The History of Measurement Tools - Part II

November 29, 2018

the history of tools

The Curious History of Measurement Tools: From Ivory to Women's Fashion

In last week’s blog titled, The History of Measurement Tools - Part I, we discussed that measurements and more specifically, units of length, were not always addressed with tape measures, rulers or yard sticks. At different points of history, length was determined by body parts. 

Early measurement devices were strips of leather or pieces of wood with markings added to them. Early folding rulers were also made of wood, but wood dimensions could change with moisture absorption.

Ivory was used as it was more stable, but it had a checkered history, especially as to how it was harvested. 

The Hoop Skirt Created the Steel Tape Rule?

Steel seemed like a good choice and worked for small rulers and yardsticks, but it wasn’t until a change in women’s fashion in the early 1800’s that led James Chesterman of Sheffield, England to patent the first steel tape measure. That change was the decline of the crinoline hoop skirt, which left Mr. Chesterman with a surplus of metal tape that his company sold to dress makers to hold the shape of the hoop skirt. In order to use up this surplus, Chesterman, put graduated marks on very long steel tapes and marketed them to surveyors as a lightweight alternative to the bulky surveyors’ chains in common use. His patent was granted in Britain in 1829. 

In 1864 the Americans get in on the tape measure game with the invention of a tape measure with a manual stop or release button, by William H. Bangs, Jr. of New Haven, Connecticut. Mr. Bangs' innovative design allowed for the tape to be locked in any desired position, and not retract into the case until a button was released.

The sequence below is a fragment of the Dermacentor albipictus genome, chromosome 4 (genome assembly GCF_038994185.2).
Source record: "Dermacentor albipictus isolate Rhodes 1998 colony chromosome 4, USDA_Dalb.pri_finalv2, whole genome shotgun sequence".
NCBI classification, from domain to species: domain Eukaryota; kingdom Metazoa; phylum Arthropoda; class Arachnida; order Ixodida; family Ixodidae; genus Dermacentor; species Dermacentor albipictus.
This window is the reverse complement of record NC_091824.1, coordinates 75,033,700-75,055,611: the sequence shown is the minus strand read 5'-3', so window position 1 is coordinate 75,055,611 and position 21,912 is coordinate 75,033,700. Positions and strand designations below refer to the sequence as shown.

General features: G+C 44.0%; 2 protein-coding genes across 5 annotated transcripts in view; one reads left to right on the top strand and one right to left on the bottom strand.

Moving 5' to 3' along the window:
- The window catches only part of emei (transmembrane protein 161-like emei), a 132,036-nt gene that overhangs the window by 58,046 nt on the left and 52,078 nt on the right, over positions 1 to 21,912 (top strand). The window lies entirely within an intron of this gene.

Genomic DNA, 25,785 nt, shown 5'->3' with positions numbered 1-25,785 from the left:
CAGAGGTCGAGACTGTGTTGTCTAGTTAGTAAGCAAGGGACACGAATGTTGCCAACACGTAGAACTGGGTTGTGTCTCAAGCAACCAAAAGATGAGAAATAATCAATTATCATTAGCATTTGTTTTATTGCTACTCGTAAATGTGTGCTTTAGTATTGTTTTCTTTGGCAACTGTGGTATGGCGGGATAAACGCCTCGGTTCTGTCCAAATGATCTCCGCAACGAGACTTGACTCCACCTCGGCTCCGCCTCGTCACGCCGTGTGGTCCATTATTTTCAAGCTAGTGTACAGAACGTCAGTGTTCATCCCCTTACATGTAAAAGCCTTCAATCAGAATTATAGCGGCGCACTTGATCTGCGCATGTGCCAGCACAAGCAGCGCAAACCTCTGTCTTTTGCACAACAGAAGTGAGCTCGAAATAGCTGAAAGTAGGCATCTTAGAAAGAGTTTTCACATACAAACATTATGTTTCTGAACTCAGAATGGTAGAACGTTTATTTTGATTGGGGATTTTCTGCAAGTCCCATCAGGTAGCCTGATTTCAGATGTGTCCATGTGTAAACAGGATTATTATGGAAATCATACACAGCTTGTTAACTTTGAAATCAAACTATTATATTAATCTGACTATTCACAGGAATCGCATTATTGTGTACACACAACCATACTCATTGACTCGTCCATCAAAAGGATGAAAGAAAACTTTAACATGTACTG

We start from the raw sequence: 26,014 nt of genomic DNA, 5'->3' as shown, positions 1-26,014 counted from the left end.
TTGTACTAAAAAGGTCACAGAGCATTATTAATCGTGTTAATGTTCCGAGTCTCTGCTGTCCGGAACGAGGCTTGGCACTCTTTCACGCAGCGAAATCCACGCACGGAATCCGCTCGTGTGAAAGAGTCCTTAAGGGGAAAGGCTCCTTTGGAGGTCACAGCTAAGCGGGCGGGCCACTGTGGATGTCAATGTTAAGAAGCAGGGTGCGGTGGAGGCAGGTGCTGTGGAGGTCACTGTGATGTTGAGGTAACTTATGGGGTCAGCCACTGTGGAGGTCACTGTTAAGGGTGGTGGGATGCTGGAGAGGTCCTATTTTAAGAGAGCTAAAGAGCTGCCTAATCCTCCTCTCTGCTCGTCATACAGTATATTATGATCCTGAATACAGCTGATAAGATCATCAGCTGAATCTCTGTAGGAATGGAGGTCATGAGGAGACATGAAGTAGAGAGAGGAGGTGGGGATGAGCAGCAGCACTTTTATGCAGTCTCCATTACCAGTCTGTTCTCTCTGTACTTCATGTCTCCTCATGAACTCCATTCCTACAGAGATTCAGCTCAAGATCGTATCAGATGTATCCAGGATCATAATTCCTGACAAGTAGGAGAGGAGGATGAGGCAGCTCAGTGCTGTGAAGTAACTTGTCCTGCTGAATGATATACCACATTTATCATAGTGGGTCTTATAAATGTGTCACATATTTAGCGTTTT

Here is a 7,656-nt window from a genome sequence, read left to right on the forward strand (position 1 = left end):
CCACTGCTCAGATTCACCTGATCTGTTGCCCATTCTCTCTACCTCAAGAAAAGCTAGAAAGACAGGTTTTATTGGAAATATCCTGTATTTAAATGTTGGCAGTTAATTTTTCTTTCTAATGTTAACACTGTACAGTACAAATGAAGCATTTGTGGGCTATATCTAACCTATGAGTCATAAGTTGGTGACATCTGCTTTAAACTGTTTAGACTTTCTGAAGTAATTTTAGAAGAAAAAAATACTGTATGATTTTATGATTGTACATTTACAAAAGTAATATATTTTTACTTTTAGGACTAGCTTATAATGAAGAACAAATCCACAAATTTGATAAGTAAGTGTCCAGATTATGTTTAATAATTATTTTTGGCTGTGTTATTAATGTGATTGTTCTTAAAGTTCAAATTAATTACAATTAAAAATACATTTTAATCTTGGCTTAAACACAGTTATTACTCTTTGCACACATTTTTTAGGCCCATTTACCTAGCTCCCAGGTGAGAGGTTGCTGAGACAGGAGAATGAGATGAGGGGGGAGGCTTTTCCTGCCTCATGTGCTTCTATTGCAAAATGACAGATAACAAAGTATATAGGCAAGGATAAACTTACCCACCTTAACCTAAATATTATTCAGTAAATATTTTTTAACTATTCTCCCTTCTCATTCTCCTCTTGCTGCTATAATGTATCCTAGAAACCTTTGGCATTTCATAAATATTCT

Even with these inventions in the early and mid 1800’s, most carpenters continued to use wooden folding rulers. This was because they were less expensive and had a degree of standout based on their stiff wood construction.

The Father of Modern Tape Measures 

The steel tape measure, as we know it, finally started to take shape with the inventions of Hiram A Farrand of Merchantville, NJ and then Berlin, New Hampshire. Mr. Farrand developed the manufacturing process to allow the steel tape measure blade to go from a coil, to straight section, with enough stiffness to meet or exceed the standout of the folding wooden rule. Mr. Farrand’s patents span from 1922 to 1933. Eventually his designs were sold to the Stanley Works and become the standard made by tool companies for most pocket tape measures on the market to this day.

Defiance Tools Joins The Game

Here at Defiance Tools we build on that history of measurement tools as we launched our first tape rule in the Defiance Tools 16’/5m Compact Tape Measure. This super compact tape measure is small enough to fit in the palm or your hand and, due to it’s 1 inch wide nylon coated blade, still gives you 8’ of standout. We think Mr. Farrand would approve. What do you think? 

~Richard Coulcher, Co-Founder of Defiance Tools




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